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Mother's immune system may block fetal treatments for blood diseases
Date:8/16/2009

Pediatric researchers have resolved an apparent contradiction in the field of prenatal cell transplantation a medical approach that holds future promise in correcting sickle cell disease and other serious congenital blood disorders. In a new study in animals, the researchers showed that the mother's immune response interferes with the offspring's earlier ability to tolerate transplanted donor cells.

The study team concludes that focusing on transplant techniques that avoid the maternal immune response may allow scientists to take advantage of fetal tolerance to achieve a long-sought goal of treating blood diseases prenatally.

While cautioning that much work must be done to understand how these animal findings apply to humans, the current findings are "surprising but reassuring," said study leader Alan W. Flake, M.D., of the Children's Center for Clinical Research at The Children's Hospital of Philadelphia.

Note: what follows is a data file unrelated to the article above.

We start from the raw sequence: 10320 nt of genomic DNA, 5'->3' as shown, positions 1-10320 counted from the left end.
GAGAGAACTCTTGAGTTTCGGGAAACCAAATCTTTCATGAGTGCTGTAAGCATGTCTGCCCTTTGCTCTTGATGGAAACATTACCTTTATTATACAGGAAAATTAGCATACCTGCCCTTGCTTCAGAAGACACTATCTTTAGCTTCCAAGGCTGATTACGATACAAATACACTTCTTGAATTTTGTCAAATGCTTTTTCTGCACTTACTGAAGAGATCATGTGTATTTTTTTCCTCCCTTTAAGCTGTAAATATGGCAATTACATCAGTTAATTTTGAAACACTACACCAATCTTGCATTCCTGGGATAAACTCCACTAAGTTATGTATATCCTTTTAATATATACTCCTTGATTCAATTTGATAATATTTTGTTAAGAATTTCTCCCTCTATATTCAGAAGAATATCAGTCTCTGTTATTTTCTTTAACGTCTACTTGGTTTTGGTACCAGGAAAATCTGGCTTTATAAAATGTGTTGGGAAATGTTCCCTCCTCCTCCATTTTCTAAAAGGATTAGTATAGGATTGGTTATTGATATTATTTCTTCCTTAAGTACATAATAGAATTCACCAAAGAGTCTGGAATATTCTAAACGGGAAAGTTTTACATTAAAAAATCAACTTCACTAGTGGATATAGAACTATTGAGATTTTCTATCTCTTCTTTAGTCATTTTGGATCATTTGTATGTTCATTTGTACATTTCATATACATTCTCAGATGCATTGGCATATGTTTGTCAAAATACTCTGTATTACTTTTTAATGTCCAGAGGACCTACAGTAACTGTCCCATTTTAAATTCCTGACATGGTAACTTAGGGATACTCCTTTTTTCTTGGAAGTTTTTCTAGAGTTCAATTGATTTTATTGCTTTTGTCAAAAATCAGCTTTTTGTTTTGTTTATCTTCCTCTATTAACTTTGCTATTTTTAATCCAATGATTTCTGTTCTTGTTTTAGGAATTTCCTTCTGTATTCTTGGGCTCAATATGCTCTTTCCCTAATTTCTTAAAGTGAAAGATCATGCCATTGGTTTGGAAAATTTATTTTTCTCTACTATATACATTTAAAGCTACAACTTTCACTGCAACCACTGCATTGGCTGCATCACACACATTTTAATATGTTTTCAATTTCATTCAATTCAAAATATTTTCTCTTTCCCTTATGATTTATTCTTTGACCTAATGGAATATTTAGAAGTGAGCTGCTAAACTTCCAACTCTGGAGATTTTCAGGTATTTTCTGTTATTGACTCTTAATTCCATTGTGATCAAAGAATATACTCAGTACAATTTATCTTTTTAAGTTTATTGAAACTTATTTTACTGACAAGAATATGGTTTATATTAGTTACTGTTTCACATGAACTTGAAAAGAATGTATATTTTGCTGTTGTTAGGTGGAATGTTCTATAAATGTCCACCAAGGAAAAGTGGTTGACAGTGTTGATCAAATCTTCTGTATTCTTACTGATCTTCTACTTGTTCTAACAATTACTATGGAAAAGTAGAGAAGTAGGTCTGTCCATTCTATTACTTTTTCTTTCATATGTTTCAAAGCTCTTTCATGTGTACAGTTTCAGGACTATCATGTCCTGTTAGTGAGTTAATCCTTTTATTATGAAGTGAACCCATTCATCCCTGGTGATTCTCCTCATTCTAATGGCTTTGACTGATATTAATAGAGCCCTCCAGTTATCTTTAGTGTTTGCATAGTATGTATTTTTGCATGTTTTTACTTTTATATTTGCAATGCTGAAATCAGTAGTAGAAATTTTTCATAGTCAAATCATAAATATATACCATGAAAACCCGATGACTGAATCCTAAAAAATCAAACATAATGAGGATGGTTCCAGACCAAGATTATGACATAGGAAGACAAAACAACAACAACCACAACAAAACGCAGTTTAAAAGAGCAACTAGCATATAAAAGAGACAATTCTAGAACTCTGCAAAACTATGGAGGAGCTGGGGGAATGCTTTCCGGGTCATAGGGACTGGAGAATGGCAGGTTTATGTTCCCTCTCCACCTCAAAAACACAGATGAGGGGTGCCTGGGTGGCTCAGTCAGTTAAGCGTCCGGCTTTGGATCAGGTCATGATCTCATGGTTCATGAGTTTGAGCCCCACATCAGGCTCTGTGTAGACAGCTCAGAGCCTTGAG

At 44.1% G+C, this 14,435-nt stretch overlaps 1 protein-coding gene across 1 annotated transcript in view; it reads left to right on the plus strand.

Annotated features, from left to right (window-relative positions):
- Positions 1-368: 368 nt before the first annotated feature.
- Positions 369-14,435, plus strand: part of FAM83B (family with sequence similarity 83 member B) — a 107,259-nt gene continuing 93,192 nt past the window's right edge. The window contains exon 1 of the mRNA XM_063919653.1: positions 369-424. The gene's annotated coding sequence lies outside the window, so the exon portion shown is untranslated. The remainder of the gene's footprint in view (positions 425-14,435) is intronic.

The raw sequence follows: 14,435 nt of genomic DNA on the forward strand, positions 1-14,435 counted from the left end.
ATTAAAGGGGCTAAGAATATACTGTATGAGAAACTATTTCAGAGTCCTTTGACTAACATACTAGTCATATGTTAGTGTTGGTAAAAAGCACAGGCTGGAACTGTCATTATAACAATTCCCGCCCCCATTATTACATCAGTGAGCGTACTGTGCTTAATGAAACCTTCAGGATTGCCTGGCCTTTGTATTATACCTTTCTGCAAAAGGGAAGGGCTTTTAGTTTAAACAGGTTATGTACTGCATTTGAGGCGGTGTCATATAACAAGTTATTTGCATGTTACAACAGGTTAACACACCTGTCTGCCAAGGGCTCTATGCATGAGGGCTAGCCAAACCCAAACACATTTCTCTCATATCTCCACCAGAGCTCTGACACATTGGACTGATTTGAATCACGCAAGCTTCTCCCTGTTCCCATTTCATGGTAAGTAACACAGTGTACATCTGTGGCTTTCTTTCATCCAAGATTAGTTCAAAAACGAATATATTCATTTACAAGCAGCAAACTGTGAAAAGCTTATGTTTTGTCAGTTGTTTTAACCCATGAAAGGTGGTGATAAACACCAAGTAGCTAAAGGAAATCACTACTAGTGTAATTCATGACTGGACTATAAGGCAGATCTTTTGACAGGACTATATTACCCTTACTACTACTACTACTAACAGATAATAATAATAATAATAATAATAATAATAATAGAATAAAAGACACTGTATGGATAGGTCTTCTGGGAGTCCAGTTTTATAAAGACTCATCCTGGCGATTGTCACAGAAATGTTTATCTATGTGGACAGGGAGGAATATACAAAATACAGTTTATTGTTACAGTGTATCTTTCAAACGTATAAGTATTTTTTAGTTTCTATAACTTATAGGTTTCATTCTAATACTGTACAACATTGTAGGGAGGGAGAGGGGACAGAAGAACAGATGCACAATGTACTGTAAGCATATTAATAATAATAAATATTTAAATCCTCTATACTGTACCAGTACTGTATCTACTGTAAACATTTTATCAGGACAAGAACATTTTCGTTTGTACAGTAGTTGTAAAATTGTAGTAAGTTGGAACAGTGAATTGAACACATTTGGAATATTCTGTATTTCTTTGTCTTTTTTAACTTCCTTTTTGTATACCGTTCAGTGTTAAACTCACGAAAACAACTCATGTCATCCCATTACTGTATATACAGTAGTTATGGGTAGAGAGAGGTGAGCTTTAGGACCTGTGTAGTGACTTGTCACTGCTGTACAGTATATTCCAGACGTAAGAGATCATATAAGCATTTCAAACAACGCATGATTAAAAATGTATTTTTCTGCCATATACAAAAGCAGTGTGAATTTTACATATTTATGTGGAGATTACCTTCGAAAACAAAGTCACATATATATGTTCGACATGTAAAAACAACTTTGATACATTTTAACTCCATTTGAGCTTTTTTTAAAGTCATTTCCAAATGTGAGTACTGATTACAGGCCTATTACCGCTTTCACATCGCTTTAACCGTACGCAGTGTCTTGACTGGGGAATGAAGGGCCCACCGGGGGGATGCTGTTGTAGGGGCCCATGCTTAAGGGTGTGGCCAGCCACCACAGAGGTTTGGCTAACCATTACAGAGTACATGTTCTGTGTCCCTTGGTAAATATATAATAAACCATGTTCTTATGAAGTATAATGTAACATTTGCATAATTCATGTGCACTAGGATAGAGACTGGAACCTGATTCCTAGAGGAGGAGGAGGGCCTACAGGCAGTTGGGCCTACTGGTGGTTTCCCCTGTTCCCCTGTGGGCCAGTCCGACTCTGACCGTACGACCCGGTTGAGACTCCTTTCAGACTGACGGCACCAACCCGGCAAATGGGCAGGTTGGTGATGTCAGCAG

The study appeared online August 3 in the Journal of Clinical Investigation.

For over 50 years, explained Flake, it has been a fundamental precept of immunology that a fetus tolerates foreign antigens in a window-of-opportunity period before its immune system fully develops the capacity to mount an immune response. Scientists assumed that by carefully introducing donor cells and stimulating a fetus to develop tolerance to those cells, one could set the stage for a later organ or cellular transplant that would not be rejected by a more mature immune system.

As prenatal diagnosis has continued to become available for a greater number of congenital diseases, scientists have considered the possibility of correcting blood disorders such as sickle cell disease or thalassemia. After first transplanting a small number of healthy cells in an early-stage fetus to establish tolerance, a second dose of transplanted cells later in gestation would proliferate, and treat the blood disorder before birth. Researchers use he
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Contact: Rachel Salis-Silverman
Salis@email.chop.edu
267-426-6063
Children's Hospital of Philadelphia
Source:Eurekalert

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